Skip to main content
Article thumbnail
Location of Repository

Improving Nurse Retention in the British National Health Service: The Impact of Job Satisfaction on Intentions to Quit.

By Michael A. Shields and Melanie E. Ward


In recent years the National Health Service (NHS) in Britain has experienced an acute shortage of\ud qualified nurses. This has placed issues of recruitment and retention in the profession high on the\ud political agenda. In this paper we investigate the determinants of job satisfaction for nurses, and\ud establish the importance of job satisfaction in determining nurses’ intentions to quit the NHS. We find\ud that nurses who report overall dissatisfaction with their jobs have a 65% higher probability of intending\ud to quit than those reporting to be satisfied. However, dissatisfaction with promotion and training\ud opportunities are found to have a stronger impact than workload or pay. Recent policies, which focus\ud heavily on improving the pay of all NHS nurses will only have limited success unless they are\ud accompanied by, improved promotion and training opportunities. Better retention will, in turn, lead to\ud reduced workload

Topics: nurses, job satisfaction, quitting intentions, principal component analysis
Publisher: Dept. of Economics, University of Leicester
Year: 2000
OAI identifier:

Suggested articles


  1. (1992). A Meta-Analytic Structural Equations Analysis of a Model of Employee Turnover. doi
  2. (1995). A Re-examination of the Relationship between Union membership and Job Satisfaction. doi
  3. (1984). A Review and Meta-Analysis of Research on the Relationship between Behavioural intentions and Employee Turnover. doi
  4. (1996). Are “Overpaid” Workers really unhappy? A Test of the Theory of Cognitive Dissonance. doi
  5. (1977). Economic Aspects of Job Satisfaction. In: doi
  6. (1995). Economic Determinants of the Labour Force withdrawal of Registered Nurses. doi
  7. (1999). Essays in Labor Market Analysis. doi
  8. (1990). Establishment Size, Job Satisfaction and Structure of Work. doi
  9. (1992). Explaining NHS staff Turnover: A Local Labour Market Approach, London School of Hygiene and Tropical Medicine. Final Report from Department of Health,
  10. (1971). Factor Analysis as a Statistical Method. 2nd edn, doi
  11. (1997). Finders, Keepers. The Management of Staff Turnover in the NHS Trusts. Audit Commission,
  12. (2000). Gender, Race, Pay and Promotion in the British Nursing Profession: Estimation of a Generalised Ordered Probit Model. doi
  13. (1996). In the Balance: Registered Nurse Supply and Demand. The Institute for Employment Studies,
  14. (1996). Is Job Satisfaction U-shaped in Age? doi
  15. (1995). Is Utility Relative? Evidence from Household Data,
  16. (1997). Job Satisfaction and Gender: Why are women so Happy at Work? doi
  17. (1978). Job Satisfaction as an Economic Variable. doi
  18. (1996). Job Satisfaction in Britain. doi
  19. (1975). Job Satisfaction, Counterproductive Behaviour and Drug use at work. doi
  20. (1998). Job Satisfaction, Trade Unions and Exit-Voice Revisited. doi
  21. (1999). Job Satisfaction, Wage changes and Quits: Evidence from Germany. doi
  22. (1979). Job Satisfaction, Wages and Unions. doi
  23. (1988). Job Switching and Job Satisfaction in the US. doi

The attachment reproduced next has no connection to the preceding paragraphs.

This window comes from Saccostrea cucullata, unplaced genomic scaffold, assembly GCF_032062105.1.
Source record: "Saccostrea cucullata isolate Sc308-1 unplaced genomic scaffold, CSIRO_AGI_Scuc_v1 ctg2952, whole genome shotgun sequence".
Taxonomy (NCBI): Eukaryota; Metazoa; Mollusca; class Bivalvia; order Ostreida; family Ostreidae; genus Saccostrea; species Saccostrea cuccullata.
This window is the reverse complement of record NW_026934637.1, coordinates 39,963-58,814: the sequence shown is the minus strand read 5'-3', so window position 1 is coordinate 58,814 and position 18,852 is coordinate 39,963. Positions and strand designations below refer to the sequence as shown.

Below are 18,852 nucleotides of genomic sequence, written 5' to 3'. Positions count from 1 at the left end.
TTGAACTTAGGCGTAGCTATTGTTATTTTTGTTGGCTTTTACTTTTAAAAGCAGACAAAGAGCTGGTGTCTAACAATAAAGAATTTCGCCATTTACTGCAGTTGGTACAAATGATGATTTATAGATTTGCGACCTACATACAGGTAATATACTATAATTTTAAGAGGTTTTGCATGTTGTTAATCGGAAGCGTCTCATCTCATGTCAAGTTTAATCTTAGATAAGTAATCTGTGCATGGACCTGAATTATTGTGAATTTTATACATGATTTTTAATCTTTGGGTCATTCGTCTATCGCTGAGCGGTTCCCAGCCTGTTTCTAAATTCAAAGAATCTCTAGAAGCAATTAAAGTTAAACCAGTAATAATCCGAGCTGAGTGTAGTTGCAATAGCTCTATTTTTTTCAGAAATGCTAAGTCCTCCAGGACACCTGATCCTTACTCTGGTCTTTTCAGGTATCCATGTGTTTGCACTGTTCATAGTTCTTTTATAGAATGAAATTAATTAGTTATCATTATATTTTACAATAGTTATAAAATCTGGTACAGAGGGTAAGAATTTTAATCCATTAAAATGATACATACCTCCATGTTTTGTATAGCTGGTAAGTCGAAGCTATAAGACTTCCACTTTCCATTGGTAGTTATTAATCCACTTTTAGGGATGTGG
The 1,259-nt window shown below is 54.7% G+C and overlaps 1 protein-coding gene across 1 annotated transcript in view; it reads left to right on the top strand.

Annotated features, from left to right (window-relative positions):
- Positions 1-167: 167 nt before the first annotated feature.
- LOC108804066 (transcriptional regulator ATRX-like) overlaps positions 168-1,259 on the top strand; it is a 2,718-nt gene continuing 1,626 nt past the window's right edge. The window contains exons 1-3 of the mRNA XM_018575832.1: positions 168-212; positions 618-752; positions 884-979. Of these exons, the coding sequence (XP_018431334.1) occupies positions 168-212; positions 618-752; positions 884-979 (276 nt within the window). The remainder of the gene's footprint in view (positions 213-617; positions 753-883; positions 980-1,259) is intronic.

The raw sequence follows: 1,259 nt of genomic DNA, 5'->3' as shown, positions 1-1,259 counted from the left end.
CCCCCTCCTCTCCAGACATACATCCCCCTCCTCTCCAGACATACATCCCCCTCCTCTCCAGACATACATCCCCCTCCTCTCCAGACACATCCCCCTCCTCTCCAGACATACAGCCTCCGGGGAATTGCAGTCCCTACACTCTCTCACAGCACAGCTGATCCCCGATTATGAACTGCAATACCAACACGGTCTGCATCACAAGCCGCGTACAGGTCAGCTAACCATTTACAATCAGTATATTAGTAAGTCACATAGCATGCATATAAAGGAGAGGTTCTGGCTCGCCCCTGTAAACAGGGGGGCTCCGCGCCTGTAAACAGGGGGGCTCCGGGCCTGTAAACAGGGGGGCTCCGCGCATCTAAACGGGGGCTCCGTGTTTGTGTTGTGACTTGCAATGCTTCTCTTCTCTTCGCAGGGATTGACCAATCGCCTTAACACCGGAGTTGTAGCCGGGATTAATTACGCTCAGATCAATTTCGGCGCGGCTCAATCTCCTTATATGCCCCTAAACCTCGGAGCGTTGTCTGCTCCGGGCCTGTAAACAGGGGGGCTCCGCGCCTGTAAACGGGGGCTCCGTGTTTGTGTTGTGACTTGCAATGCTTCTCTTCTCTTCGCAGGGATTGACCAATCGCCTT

24. (1999). Non-Pecuniary Advantages versus Pecuniary Disadvantages, Job Satisfaction among Male and Female Academics in Scottish Universities. doi
  25. (1995). Nurses’ Labor Supply: Participation, Hours of Work, and Discontinuities in the Supply Function. doi
  26. (1995). Nursing: The Next Generation. The Institute for Employment Studies,
  27. (1996). Over the Edge: UNISON’s Evidence to the Nurses, Midwives and Health Visitors Pay Review Body.
  28. (1983). Psychology of Employee Lateness, Absence and Turnover: A Methodological Critique and an Empirical Study. doi
  29. (1995). Qualified Nurses, Midwives and Health Visitors.
  30. (1981). Race Differences in Job Satisfaction: A Reappraisal. doi
  31. (1999). Racial Harassment, Job Satisfaction and Intentions to Quit, Mimeo, doi
  32. (1997). Relative Wages and Exit Behaviour among Registered Nurses. doi
  33. (1997). Review Body for Nursing Staff, Midwives, Health Visitors and Professions Allied to Medicine,
  34. (1996). Satisfaction, and Comparison Income. doi
  35. (1988). Satisfaction, Market Wages and Labor Relations: An Airline Study. doi
  36. (1985). Strategies for Reducing Employee Turnover; A Meta-Analysis. doi
  37. (1997). Taking Part: Registered Nurses and the Labour Market in 1997. The Institute for Employment Studies, doi
  38. (1998). The Effects of Sexual Harassment on Job satisfaction, Earnings, and Turnover among Female Lawyers. doi
  39. (1996). The Effects of Wages on the Retention of Nurses.
  40. (1979). The Employment of Nurses: Nursing Labour Turnover in the NHS. Croom Helm,
  41. (1990). The Relationship between Unions and Job Satisfaction. doi
  42. (1997). The UK Nursing Labour Market. Unpublished report for the Royal College of Nursing.
  43. (1990). Trade Unions and Job satisfaction. doi
  44. (1987). Unemployment, Job satisfaction and Employee Turnover: A MetaAnalytic Test of the Muchinsky Model. doi
  45. (1998). Well Being and the Workplace. In
  46. (1998). What makes and Entrepreneur? doi
  47. (1999). What Really Matters in a Job? Hedonic Measurement using Quit Data. Mimeo, Universite d’ doi
  48. (1994). Workloads, Pay and Morale of Qualified Nurses in 1994. The Institute for Employment Studies,

To submit an update or takedown request for this paper, please submit an Update/Correction/Removal Request.